WJKM's investigation has eliminated other possible causes of the electromagnetic blast, such as power transformer malfunction caused by birds or internal mechanical problems. Centrexnews reporter Joel Skousen, who initially reported that birds caused the electronic attack, declined to participate in the radio program.
Although the nuclear facility has been officially closed for some time, eyewitnesses now testify to clandestine activities going on at the site. These include sightings of tractor-trailer trucks entering and leaving the former nuclear power plant at 2 or 3 AM; sightings of C-130 military aircraft flying over the facility as if to land; sightings of unmarked black helicopters monitoring the area; sightings of military troops in unmarked black uniforms; and - yes - multiple witness reports of black triangular craft hovering over the former power plant. Civilians venturing near the site have also reported being aggressively ejected by a private police force of about 30 plain-clothes men.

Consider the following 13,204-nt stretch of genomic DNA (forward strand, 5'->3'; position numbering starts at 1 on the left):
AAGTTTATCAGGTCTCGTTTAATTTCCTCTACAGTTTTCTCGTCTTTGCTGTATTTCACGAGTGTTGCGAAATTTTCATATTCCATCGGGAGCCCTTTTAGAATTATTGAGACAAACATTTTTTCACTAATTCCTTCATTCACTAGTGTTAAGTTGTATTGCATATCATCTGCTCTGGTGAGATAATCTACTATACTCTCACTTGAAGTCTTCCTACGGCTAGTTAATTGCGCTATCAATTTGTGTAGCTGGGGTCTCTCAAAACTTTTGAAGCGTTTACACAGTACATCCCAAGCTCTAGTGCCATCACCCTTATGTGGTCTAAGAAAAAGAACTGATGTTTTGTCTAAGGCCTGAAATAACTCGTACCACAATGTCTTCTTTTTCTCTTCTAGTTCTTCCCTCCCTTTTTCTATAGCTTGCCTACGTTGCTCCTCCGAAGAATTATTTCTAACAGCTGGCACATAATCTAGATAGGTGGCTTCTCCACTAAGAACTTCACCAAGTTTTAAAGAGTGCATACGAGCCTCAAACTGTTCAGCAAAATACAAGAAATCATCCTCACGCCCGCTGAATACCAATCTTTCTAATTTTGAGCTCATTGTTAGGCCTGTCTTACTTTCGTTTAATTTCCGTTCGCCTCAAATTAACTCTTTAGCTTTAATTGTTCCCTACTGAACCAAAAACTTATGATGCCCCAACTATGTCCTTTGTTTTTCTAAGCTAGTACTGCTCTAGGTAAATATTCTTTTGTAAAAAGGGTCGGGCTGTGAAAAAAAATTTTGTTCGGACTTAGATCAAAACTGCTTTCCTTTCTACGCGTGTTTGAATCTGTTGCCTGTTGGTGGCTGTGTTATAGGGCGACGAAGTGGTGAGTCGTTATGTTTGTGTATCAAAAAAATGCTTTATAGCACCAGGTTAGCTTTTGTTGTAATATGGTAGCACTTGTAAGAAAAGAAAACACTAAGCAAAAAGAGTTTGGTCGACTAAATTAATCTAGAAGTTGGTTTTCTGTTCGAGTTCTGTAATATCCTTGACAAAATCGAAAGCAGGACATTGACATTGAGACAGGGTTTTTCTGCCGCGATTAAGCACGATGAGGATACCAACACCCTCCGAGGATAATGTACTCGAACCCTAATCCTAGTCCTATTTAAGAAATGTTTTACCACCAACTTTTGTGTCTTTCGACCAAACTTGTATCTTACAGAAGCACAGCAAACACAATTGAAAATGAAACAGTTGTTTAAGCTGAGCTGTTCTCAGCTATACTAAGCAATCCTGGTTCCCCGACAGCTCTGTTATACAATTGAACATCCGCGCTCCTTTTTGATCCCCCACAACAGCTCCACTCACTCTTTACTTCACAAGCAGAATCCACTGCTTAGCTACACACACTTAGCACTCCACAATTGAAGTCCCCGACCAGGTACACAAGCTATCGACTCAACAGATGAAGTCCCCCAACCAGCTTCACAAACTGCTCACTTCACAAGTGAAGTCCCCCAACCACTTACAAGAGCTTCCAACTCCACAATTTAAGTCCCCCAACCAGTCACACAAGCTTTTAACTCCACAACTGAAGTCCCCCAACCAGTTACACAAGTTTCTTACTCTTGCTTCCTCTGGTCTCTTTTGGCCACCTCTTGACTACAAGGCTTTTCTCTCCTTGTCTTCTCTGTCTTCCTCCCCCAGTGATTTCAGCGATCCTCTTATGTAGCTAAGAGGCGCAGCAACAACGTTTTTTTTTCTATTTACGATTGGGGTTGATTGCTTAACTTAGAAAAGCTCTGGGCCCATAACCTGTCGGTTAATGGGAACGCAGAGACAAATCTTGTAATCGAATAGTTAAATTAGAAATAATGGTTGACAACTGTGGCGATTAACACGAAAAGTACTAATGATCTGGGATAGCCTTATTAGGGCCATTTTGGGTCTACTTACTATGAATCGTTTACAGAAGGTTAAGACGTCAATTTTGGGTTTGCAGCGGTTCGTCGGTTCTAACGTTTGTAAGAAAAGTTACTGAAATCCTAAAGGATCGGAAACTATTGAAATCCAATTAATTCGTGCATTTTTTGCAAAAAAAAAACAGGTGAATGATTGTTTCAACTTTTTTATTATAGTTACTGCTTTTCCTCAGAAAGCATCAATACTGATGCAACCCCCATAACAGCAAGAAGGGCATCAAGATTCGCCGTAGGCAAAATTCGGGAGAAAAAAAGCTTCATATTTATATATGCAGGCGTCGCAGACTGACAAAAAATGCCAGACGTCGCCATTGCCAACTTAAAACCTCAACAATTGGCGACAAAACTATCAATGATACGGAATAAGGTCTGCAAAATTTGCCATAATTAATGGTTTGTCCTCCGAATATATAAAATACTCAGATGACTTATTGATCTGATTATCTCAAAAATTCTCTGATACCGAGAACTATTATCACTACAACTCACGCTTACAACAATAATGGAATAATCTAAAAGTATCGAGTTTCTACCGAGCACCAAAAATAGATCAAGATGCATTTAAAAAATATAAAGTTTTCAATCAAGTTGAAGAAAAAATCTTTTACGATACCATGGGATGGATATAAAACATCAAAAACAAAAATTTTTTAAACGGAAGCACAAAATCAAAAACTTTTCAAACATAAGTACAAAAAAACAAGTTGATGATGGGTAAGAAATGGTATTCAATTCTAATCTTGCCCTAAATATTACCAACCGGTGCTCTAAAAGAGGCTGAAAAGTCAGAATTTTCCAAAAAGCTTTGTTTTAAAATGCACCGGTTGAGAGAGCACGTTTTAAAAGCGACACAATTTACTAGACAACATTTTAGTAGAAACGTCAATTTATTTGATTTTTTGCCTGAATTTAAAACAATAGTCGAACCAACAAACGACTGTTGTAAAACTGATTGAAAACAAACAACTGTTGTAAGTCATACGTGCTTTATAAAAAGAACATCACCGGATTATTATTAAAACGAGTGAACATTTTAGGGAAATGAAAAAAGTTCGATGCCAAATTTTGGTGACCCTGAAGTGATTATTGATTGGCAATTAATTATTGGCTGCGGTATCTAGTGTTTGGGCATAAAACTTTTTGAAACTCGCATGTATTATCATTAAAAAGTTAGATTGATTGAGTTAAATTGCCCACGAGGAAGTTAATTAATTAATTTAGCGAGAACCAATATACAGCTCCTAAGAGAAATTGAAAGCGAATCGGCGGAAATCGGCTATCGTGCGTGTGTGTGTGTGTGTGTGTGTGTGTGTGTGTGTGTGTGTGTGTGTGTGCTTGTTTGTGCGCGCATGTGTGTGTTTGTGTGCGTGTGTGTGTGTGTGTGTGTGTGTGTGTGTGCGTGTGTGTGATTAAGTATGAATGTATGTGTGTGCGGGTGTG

Randall presented live and audiotaped eyewitness testimony of the destructive effects of the electronic attack, including a tell-tale flashing blue pulse that accompanied the destruction, and usually accompanies the discharge of electromagnetic pulse weapons. He also presented audio recordings of the audible electronic hum that accompanied the alleged attack, a clear electronic signature of an electromagnetic weapon attack.